I grew up in the country—nice parents, fresh air, crisply defined seasons—the whole nine yards.
We had, and still do, a small tree farm operation. We also grew our own vegetables and did a lot of crafts together as a family; but sadly, that had changed with time.
In the midst of all this wholesomeness, I was still troubled by feelings of dread and fear. Don't get me wrong, I was basically a happy kid but there was this piece of me in there somewhere that was on the verge of sheer panic, constantly in fight-or-flight mode. Maybe not that unusual for adolescence, or even in the human condition, but it was constantly reinforced and crystallized by my recurring nightmare. Or, I supposed at the time, that my recurring nightmare was an expression of it. Something like that, I don't know. Maybe I shouldn't have talked my parents out of the counseling that they had wanted to get me at one point.
In the dream it is daytime. I am standing outside in the snow looking at an old, stunted tree that we have on our land. It's been there forever and sprouts some leaves every year but doesn't really grow. My parents were told by somebody or other that it had been struck by lightning decades ago but didn't die. We affectionately considered him (it became a him) our mascot of sorts and we called him Orphy. I don't recall who came up with that name; I asked my mom and dad about that once,
and neither did they.
Anyway, I am standing there and and the figure of a woman in a long, black dress and black hat appears and starts floating toward me. I cannot see her face and the contrast of this mysterious specter against the bright country day is startling and alarming. She continues to move closer until she comes to a stop, standing by Orphy. In her hand, raised across her chest toward her shoulder, is a bloodstained knife. She starts to lift her head. The lower half of her face appears, a Mona Lisa smile, and then . . .
I wake up. I am scared to death.
Even after I grew up and moved to the city this dream haunted me. After a couple of years of the same lifelong anxiety added in with frustrating career results, I decided that maybe it was time for that counseling that I had avoided for so long. And then I decided that it was definitely time.
But first I was going to go home for a visit. I missed everyone terribly and the thought of the outdoors and fresh air sounded really good.
Everyone was happy to see me. I shouldn't have stayed away for so long. After some tears and laughter, I took my things to my old room/now man cave for dad, and took a walk to see what had changed at the old homestead—and what hadn't changed.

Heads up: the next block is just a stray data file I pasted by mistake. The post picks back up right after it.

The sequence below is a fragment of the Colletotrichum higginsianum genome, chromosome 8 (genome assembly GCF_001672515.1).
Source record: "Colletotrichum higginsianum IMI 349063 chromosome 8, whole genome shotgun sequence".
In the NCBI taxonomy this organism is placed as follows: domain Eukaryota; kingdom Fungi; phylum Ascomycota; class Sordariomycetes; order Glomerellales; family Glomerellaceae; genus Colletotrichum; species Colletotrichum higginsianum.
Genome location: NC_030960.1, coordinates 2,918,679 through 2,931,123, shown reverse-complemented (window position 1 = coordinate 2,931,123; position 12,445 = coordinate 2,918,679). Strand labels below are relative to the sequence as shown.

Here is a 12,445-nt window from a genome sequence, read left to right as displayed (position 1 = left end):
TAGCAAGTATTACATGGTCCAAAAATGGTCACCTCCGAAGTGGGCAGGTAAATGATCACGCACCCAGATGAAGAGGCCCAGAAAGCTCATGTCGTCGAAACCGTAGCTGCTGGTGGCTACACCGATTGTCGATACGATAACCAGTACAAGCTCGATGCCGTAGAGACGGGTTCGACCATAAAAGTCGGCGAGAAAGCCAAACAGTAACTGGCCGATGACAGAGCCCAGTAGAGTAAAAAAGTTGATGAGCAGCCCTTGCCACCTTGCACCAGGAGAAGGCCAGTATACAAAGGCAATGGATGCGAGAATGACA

There was snow on the ground and the smell of pine; it was heaven. I walked up the road past all of the familiar spots, thinking of the good times that we had as a family; the simple times. I made my way up the knoll to the area where Orhpy kept watch and there he was, standing ever faithful. I smiled.
I felt better than I had for a long time.
But then my blood ran cold. I seemed to stop breathing.
There by the stand of trees, appeared the woman in the long, black dress and the black hat that hid her face. In her hand, raised across her chest toward her shoulder, was a splash of red. She started to float toward me.
I was utterly terrified, frozen in place. "Am I dreaming?!" I thought frantically, "I must be dreaming!! Wake up! Wake up!" I shouted to myself inside my head.
But I wasn't dreaming. She floated closer and closer until she came to a stop, standing next to Orphy. I stared in paralyzing disbelief at the thin, black figure. I saw the red, bloodstained knife in her hand.
Except that it wasn't a knife, I realized; it was a beautiful red rose.
She started to lift her head—the Mona Lisa smile. My soul braced itself, trying to prepare for whatever shock was imminent.
"Wake up," she whispered. And she was gone.
I was left standing in stunned immobility but the horror instantly evaporated.
I felt—calm and at peace.
After several minutes, I walked back to the house. I told no one about what had happened. What had happened? Had I hallucinated this or was it something that had actually occurred? And what did it mean? Had I misinterpreted the image of my own nightmare all these years? Did whatever force involved come to me to correct or change that image?—and all of the feelings and beliefs that it represented?
I didn't really have any answers but there were some things that I knew.
After a week, I returned to the city. It was different, I was different. Doors started to open and I worked hard and happily for another two years to develop the resources and contacts that I needed for a business idea that I had. And then I went home, for good this time.
I continued to develop my small company and I helped mom and dad with the tree farm and the land. We started growing vegetables again—and roses. I'm doing that to this day.
Sometimes I'll go out and sit by Orphy and watch the sunset, grateful for the good times; the simple times—and for the ghost with the Mona Lisa smile.
Written Content G.A.M. cc
Lady In Black Kristina 888